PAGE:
A Danish archaeologist says Europeans need to know more about Iran, as ancient sites in Iran symbolize some of the most significant turning points in history.
Tobias Richter, an Associate Professor at the Department of Cross-Cultural and Regional Studies at the University of Copenhagen, says Iran has the most significant ancient areas in the world.
“The areas symbolize some of the most important turning points in history. I personally prefer the ancient areas of the northwestern province of Kermanshah for research because Kermanshah is the first city in the world in which wild animals were domesticated,” he noted.
“In fact, the city was the first scene in the world on which humans and animals began to live together in peace,” he was quoted as saying in a report by ILNA.
He went on to say that most archaeologists are familiar with Iran’s ancient areas but there are still many things which they are not aware of. “Iran enjoys various capacities which should be presented to the whole world.”
In response to a question on whether or not efforts to internationally promote Iran’s archaeological attractions are enough, he said, “It is not easy to give a clear-cut answer to this question but as said earlier, Europeans need to know more about Iran.”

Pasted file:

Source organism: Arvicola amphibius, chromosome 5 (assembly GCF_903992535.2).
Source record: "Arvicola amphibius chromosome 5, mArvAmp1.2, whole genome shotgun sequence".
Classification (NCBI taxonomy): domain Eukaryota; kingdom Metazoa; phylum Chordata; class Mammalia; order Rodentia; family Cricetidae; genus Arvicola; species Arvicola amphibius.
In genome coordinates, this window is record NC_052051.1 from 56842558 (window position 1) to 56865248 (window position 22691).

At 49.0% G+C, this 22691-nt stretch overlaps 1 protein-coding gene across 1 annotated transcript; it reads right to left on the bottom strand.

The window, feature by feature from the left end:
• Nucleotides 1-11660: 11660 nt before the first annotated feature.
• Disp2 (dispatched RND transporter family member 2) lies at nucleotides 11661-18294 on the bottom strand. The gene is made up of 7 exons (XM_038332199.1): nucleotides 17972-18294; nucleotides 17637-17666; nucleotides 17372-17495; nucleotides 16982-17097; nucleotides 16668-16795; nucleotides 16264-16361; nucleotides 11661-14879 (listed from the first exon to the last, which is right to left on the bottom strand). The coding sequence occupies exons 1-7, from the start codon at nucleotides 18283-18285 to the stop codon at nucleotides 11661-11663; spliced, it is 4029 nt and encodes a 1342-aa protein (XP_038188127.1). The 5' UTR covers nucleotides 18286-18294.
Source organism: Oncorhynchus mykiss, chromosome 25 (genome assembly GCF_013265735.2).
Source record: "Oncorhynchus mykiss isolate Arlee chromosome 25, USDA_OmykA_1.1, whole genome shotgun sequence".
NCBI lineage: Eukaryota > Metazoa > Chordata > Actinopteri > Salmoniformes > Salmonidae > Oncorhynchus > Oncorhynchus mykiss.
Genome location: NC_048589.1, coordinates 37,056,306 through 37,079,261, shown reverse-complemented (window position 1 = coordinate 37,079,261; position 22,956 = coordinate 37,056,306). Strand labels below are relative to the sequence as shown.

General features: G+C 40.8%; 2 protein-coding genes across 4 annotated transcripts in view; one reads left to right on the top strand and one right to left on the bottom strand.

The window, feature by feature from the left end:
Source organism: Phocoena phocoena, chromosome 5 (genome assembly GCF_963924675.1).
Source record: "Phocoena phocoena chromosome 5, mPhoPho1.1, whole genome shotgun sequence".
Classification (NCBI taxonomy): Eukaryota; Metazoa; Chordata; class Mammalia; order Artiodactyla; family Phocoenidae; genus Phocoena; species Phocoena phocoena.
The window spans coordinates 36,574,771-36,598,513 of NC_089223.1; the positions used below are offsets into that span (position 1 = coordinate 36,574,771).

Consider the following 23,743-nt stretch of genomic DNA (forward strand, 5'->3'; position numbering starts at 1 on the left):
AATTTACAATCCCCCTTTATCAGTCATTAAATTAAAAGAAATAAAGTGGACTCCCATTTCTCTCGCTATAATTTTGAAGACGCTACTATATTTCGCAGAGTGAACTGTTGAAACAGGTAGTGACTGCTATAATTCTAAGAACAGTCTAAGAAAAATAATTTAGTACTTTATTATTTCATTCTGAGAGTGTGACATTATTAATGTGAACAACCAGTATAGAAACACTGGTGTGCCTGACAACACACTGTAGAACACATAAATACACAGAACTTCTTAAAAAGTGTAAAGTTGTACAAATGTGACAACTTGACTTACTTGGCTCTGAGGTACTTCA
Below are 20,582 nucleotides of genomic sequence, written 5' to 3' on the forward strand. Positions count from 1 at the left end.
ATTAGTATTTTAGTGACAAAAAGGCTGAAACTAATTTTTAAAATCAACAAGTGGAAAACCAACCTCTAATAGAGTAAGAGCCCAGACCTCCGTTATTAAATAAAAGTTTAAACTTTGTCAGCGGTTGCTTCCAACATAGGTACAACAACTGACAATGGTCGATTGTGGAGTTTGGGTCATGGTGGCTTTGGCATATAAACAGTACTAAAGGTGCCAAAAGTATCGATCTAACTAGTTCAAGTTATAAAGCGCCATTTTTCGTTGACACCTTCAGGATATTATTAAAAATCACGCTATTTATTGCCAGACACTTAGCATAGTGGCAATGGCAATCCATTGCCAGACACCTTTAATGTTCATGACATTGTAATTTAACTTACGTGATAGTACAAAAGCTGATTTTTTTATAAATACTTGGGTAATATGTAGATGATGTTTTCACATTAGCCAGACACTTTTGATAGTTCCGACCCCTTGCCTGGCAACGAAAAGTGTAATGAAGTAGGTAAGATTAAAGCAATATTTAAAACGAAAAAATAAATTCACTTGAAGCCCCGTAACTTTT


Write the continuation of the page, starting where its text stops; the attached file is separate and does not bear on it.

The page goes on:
“In some areas, the efforts have been fruitful. But we need to give the youths more chances to gain experiences,” he added.
He went on to say that Iranians themselves should become more familiar with their history and ancient heritage and do more to preserve them.
“The historical and ancient findings of Iran should be shared with and presented to the whole world including Europeans to attract them. The move will expand mutual cultural exchanges in the world,” he noted.
Richter said more efforts needed to be done in promotion of Iran’s archaeological heritage and added there is no end to archaeological studies and Iran has many untapped capacities in this area.
He then referred to the studies he has conducted in Jordan, Turkey, Syria and Iran, and said he has begun to work on cultural commonalities between Iran and Jordan and published his findings in an academic article after finding new evidence on bread baking in Jordan.
The Danish professor then described Jordan as beautiful as Iran and said he has done various studies in the Arab country’s archaeological area.
Richter along with one of his colleagues visited Iran within a memorandum of understanding signed between the University of Razi from Iran and the University of Copenhagen from Denmark. The Danish archaeologists’ visits to Iran had decreased since late 1970s.
Richter and his colleague are working on Iranian agriculture during Neolithic era. He has already made various studies on Paleolithic and Neolithic eras in the Middle East in countries like Iran, Syria, Turkey and Jordan.